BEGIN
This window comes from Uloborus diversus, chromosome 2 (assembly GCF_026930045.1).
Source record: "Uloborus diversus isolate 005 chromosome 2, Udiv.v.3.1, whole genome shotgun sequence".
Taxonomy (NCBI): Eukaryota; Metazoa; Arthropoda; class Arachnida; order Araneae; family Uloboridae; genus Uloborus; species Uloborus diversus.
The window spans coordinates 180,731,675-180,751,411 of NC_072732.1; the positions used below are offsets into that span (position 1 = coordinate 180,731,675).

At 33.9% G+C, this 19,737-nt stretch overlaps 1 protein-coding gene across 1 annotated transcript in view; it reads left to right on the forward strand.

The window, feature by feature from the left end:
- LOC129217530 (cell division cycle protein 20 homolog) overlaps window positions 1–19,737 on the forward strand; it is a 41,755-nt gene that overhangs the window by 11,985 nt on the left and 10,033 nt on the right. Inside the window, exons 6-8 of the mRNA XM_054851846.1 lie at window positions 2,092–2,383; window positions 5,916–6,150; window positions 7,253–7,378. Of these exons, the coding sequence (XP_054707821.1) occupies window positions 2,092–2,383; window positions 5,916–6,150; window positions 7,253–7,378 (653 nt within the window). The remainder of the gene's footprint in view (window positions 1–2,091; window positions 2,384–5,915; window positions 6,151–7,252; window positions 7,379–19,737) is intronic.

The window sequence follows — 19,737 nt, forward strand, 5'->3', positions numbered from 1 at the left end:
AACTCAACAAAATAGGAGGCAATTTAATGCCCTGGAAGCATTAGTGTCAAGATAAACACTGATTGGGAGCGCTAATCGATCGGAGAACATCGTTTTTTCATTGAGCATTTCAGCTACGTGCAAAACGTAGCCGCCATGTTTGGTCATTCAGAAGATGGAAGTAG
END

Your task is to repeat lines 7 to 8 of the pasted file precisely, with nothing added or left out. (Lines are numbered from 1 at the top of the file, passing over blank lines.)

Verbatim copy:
- LOC129217530 (cell division cycle protein 20 homolog) overlaps window positions 1–19,737 on the forward strand; it is a 41,755-nt gene that overhangs the window by 11,985 nt on the left and 10,033 nt on the right. Inside the window, exons 6-8 of the mRNA XM_054851846.1 lie at window positions 2,092–2,383; window positions 5,916–6,150; window positions 7,253–7,378. Of these exons, the coding sequence (XP_054707821.1) occupies window positions 2,092–2,383; window positions 5,916–6,150; window positions 7,253–7,378 (653 nt within the window). The remainder of the gene's footprint in view (window positions 1–2,091; window positions 2,384–5,915; window positions 6,151–7,252; window positions 7,379–19,737) is intronic.

The window sequence follows — 19,737 nt, forward strand, 5'->3', positions numbered from 1 at the left end: